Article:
PITTSBURGH – Dargate Auction Galleries in Pittsburgh, saw some world record prices for Modernist works at its May sale.
Works from the private art collection of Marc and June Sandler of Upper St. Clair, Pa., were among the over 2,000 lots of fine property offered in the four-day sale.
The most notable work from the collection was “Dancers Resting” (1946), an oil on canvas by Marion Greenwood (American, 1909-1970).
It was estimated at $1,500-$2,000, but astounded all when it brought $27,025, a world record price for the artist.
The pyramidal form structure of four interlocking dancers was reminiscent of Greenwood’s earlier painting titled, “Mississippi Girl” (1944).
During her too short life, Greenwood exhibited at the Metropolitan Museum of Art, the Whitney and Brooklyn Museum, The Corcoran Art Gallery and Carnegie Art Institute.
Dancers Resting was reproduced in Paintings in the U.S.A. by Alan D. Ruskin in 1946. The painting came to auction after Hong Kong Girl, a larger work by the same artist. That work brought $7,050.
Other notable strong performances from the Sandler estate included two 18-inch high baseball player sculptures by Harry Wickey that went for $5,581 and $7,050.
Both sculptures were cast by the Roman Bronze Works of New York, and sold to buyers from Virginia and New Jersey, respectively. Several drawings by Wickey were also sold.
Reminiscent of summertime, a colorful gouache on paper by Doris Emerick Lee (American, 1905-1933), titled “Havanna Siesta” (1946) went for $3,525 to an Internet buyer.
A Paul Cadmus (American, 1904-1999) etching, “Two Boys on a Beach No. 2” from 1938-1939, went for $7,050.
After a heavy amount of interest in the print, it went to a Massachusetts buyer. Cadmus is regarded as a master of the human figure, but his infamous depictions of navy sailors were considered controversial for their sexually charged nature.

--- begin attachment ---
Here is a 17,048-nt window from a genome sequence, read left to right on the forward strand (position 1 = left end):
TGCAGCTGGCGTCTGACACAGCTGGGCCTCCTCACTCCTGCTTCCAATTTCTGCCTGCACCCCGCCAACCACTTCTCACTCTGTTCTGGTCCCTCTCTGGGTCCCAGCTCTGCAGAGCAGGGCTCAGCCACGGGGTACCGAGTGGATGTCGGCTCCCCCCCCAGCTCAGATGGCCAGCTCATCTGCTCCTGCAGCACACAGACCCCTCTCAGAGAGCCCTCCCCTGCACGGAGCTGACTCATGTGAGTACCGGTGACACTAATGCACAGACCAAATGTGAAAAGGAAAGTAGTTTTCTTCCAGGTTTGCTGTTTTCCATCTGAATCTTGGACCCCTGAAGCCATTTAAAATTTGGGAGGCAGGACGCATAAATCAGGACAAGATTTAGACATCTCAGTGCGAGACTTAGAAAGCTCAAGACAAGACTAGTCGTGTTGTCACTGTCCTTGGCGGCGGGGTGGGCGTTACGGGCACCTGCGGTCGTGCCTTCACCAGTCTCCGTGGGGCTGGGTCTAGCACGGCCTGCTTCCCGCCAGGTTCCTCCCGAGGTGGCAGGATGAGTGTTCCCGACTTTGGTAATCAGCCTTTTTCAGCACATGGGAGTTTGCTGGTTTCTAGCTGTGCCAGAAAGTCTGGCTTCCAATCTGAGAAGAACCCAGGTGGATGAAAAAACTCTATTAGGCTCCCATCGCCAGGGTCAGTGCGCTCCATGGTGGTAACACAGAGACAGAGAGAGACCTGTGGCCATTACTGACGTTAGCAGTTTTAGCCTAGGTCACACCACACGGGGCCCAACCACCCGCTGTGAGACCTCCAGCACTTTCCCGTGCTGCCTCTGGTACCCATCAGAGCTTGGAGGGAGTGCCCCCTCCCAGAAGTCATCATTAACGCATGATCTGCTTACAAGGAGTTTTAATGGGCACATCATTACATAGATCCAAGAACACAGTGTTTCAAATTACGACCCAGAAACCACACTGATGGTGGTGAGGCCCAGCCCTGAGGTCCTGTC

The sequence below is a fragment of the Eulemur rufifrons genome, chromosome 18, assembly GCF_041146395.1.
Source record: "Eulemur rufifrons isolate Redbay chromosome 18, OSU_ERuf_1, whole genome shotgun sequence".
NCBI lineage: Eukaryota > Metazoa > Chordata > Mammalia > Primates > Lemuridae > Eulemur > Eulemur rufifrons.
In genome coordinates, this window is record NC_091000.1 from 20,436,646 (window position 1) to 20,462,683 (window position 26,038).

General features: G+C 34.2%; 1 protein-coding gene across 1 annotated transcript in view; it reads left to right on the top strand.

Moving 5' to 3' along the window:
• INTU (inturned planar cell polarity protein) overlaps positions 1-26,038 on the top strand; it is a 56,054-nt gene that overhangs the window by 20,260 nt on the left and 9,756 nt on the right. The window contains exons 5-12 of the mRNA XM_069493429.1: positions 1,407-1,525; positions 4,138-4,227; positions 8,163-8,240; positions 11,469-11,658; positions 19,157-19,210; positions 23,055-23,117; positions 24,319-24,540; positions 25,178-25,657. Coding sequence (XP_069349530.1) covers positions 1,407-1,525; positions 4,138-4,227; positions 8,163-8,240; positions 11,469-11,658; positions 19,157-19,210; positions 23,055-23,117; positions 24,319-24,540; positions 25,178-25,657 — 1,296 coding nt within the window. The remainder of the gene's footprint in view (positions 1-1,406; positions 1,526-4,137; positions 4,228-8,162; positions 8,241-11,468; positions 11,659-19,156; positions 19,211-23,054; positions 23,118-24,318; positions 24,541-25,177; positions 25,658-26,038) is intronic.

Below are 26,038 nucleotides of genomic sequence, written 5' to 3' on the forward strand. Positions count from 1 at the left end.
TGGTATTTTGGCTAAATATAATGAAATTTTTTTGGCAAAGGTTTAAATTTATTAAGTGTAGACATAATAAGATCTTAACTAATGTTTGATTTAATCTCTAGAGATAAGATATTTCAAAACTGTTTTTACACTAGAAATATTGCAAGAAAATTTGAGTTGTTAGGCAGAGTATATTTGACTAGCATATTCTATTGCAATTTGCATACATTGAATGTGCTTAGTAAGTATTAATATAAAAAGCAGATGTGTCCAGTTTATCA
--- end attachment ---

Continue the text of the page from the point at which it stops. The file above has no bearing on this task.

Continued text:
An oil on canvas by Anthony Thieme, estimated at $4,000-$6,000, was hammered down to a buyer from Florida for the price of $12,925.
The painting, titled In Gloucester, depicted a delightfully hazy scene of docked boats bearing passengers in brightly colored slickers.
Thieme was born in Holland and trained there as well as in Germany and Italy. He immigrated to the United States in the 1920s and kept studios in Massachusetts and Florida.
Marie Antoinette ruled over the sales floor from her spot on the stage. The marble statue of Antoinette, made by the Italian artist A. Cipriani depicted her posed casually on a chair.
The rendering of the French queen sold to a German buyer for the sum of $8,225.
Among the other pieces of fine property sold were a pair of antique free-standing oriental bronze lanterns. The lanterns had acquired a rich green patina from their time in the previous owner’s garden.
Crowned by monumental pagoda shaped tops with flaming sun finials at the top, and dragon finials at the sides, they stood at an impressive height of 7 feet high each.
They boasted ornately pierced lanterns and beautiful carving and sold to a Pittsburgh buyer for $10,575.
Lamps for sale.
Also lighting up the room were many other exquisite lamps. One set of Egyptian revival torchieres topped with pink art glass shades sold to a Washington state buyer for $4,700.
A Wilkinson water lily lamp sold to a Pittsburgh buyer for $8,225. A leaded and stained glass shade rested on the base, with high relief decoration of water lilies, lily pads and cattails.
A colossal carved limestone fountain was hammered down to a Chicago buyer for $16,450. Standing at 15 feet high and 18 feet across, the architectural giant was comprised of three tiered bowls, and was carved all over with lions.
A lovely set of Dansk sterling silver flatware exceeded its estimate of $400-$600 when it brought $3,818 from an Internet bidder.
The set was of the “Tjorn” pattern, circa 1950, and included 68 pieces total.
Train lovers were delighted to find a large collection of HO trains, models and books at the sale, which bought over $12,000 in all.
Unrelated to the collection was a large steel model steam train and tender. The model train sold to a Pennsylvania buyer for $5,875.
All prices listed include Dargate’s buyer’s premium of 17.5 percent.
For more information call Jen Dixon at 412-362-3558.
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